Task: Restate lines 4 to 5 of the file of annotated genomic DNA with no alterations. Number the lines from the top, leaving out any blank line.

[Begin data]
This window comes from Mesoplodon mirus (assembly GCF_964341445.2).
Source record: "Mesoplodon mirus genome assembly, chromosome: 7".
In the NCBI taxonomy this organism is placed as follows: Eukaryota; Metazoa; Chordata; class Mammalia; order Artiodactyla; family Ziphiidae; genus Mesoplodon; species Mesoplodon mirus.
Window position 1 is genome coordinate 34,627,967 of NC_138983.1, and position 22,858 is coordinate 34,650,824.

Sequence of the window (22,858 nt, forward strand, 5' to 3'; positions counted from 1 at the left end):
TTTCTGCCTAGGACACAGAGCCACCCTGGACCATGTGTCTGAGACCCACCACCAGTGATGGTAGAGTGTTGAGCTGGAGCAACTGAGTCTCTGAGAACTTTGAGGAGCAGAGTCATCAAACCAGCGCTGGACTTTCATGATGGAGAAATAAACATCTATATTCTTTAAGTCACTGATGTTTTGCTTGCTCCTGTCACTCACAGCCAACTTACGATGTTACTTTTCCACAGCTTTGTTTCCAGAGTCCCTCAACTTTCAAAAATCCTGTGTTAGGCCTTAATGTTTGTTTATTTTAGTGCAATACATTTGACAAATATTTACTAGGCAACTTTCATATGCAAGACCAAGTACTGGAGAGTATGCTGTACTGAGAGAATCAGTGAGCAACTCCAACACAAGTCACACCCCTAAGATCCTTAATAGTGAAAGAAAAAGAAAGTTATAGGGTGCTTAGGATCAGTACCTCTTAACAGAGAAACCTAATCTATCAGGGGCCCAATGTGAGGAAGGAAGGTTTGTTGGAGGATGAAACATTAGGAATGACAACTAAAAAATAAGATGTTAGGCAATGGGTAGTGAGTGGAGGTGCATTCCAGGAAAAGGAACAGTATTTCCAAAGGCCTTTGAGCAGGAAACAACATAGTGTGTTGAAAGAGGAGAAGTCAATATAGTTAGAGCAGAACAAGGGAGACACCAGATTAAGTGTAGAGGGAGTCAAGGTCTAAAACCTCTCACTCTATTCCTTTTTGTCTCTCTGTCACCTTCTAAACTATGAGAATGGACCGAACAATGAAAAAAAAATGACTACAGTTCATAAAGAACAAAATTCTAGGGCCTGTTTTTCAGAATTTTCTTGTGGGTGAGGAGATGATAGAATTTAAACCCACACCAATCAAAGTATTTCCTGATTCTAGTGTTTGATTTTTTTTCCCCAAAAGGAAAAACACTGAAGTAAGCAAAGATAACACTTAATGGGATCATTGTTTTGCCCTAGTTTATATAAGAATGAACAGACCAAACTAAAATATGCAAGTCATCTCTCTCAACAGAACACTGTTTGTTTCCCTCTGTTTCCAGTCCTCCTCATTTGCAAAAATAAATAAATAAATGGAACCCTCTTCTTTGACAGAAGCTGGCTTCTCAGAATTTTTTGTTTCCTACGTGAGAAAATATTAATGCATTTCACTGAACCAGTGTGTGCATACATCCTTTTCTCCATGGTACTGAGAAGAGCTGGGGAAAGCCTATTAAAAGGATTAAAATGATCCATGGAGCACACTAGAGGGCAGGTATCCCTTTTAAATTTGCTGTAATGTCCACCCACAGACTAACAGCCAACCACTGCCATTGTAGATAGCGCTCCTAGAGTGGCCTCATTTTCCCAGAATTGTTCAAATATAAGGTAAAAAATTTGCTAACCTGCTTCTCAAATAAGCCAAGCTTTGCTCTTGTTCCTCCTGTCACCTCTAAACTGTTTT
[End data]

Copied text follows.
Window position 1 is genome coordinate 34,627,967 of NC_138983.1, and position 22,858 is coordinate 34,650,824.

Sequence of the window (22,858 nt, forward strand, 5' to 3'; positions counted from 1 at the left end):